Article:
Chapter 20 in this week’s Torah portion tells us of the passing on of the righteous woman Miriam, older sister of Moshe. After the Parsha tells us of her death, it then says, “vloh haya lahem mayim – there was no water.” That was it. Miriam dies and the water stops.
All those years in the desert, the water came about because of the merit of Miriam, but she was so humble that no one realized it. They took the water for granted and never once did anyone realize that it must be coming, this cascading munificence of thirst-quenching water, due to something. They just accepted it. And Miriam, she kept mum, never once saying, “folks, you have me to thank for slaking your thirst.”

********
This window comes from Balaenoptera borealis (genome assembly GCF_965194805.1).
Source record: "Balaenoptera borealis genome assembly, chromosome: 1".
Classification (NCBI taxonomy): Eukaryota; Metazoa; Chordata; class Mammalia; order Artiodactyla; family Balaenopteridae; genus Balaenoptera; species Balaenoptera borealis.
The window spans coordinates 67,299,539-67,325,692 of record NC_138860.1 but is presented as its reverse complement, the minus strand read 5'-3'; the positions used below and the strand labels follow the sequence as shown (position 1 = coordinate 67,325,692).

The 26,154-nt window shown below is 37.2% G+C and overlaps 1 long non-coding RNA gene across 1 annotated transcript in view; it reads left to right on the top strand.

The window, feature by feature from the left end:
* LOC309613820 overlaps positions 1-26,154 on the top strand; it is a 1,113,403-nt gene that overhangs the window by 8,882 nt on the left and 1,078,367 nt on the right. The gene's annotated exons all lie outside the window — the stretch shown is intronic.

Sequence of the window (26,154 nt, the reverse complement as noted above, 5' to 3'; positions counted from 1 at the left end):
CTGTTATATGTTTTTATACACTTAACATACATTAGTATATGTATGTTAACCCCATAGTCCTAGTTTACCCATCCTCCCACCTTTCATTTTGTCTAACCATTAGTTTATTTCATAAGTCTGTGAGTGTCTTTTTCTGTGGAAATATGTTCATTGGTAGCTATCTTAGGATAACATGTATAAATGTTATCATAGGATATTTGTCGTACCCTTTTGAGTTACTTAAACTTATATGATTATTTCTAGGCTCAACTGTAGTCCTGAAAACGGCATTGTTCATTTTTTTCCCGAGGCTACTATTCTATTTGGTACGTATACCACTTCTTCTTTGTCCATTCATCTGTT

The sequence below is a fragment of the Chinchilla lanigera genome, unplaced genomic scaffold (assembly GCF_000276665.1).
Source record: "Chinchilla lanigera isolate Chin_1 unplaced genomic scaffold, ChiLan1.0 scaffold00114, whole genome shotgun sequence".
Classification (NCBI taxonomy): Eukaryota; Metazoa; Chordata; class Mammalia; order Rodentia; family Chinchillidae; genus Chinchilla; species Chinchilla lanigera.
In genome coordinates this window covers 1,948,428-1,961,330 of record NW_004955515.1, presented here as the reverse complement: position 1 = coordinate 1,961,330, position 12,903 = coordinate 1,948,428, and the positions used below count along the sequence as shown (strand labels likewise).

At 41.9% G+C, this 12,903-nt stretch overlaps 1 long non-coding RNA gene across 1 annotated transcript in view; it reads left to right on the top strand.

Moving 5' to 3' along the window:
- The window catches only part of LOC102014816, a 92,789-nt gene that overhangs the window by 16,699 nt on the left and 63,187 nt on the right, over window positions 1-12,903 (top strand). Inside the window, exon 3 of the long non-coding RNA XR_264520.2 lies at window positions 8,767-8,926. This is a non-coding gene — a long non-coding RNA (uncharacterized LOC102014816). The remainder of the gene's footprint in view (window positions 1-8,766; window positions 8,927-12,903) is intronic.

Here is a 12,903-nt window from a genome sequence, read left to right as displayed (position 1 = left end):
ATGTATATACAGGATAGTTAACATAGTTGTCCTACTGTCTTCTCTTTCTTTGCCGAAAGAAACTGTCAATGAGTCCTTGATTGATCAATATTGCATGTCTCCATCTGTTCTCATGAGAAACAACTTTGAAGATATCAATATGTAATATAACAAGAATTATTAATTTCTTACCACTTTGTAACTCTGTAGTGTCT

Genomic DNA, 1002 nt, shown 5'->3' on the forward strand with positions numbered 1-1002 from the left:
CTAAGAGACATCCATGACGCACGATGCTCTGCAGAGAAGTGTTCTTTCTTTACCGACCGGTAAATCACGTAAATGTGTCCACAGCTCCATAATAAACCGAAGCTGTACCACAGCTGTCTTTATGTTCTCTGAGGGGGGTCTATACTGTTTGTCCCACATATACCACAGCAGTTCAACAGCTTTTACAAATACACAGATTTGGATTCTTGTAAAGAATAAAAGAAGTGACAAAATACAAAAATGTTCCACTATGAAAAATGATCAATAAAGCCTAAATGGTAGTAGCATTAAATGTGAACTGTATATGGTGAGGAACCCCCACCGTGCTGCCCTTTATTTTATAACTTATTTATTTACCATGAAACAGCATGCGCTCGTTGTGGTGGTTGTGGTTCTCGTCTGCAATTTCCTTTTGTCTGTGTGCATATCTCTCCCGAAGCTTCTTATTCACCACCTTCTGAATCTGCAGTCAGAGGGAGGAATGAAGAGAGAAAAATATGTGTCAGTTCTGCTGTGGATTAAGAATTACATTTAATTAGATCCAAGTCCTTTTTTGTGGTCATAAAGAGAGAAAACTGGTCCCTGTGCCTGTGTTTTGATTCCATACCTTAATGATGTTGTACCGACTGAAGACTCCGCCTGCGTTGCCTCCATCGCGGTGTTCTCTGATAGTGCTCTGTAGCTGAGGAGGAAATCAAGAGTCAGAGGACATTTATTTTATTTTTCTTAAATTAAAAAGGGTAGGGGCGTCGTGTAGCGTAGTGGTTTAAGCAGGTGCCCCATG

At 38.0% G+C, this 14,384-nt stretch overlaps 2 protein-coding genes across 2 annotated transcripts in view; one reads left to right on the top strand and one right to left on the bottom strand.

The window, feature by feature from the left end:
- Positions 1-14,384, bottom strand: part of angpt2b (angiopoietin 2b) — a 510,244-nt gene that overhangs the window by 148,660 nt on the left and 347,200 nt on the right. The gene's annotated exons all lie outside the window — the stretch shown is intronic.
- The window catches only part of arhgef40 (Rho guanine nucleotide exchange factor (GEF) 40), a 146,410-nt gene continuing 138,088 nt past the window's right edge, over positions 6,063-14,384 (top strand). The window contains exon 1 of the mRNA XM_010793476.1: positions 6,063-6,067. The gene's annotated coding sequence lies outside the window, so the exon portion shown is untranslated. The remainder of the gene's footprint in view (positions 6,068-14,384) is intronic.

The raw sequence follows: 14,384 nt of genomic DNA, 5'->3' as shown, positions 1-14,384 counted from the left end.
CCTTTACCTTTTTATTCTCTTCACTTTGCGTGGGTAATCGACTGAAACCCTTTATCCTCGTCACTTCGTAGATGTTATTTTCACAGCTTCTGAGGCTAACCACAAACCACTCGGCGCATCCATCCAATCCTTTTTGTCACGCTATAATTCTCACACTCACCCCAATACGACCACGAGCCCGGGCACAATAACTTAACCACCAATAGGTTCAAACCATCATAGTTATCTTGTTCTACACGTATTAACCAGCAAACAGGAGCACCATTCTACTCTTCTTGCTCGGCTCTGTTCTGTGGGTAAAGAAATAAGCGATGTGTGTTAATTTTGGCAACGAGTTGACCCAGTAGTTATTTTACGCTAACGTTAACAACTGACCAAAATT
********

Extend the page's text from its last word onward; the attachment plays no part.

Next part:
Miriam’s merit to bring water to the Jewish people was that way back when in Egypt, when she was but a young girl, she had waited by water to ensure the welfare of her baby brother, Moshe, who was hidden in the water. Since G-d rewards with the same measure as the deed done, since her kindness was done by water, it was water that was given in her merit.
The power of a woman – to bring all good into the home, without a need for recognition – that is what we learn from Miriam. Oft times it looks glamorous to be out and running to do kindness for every stranger, to be the soap-box orator urging the world to better itself. Yet, what G-d treasures and rewards are those unglamorous, often overlooked, kindness we do within our own homes and families.
Never underestimate how valuable to G-d are the things you do for family.
interesting info on Miriam’s Well can be read about here: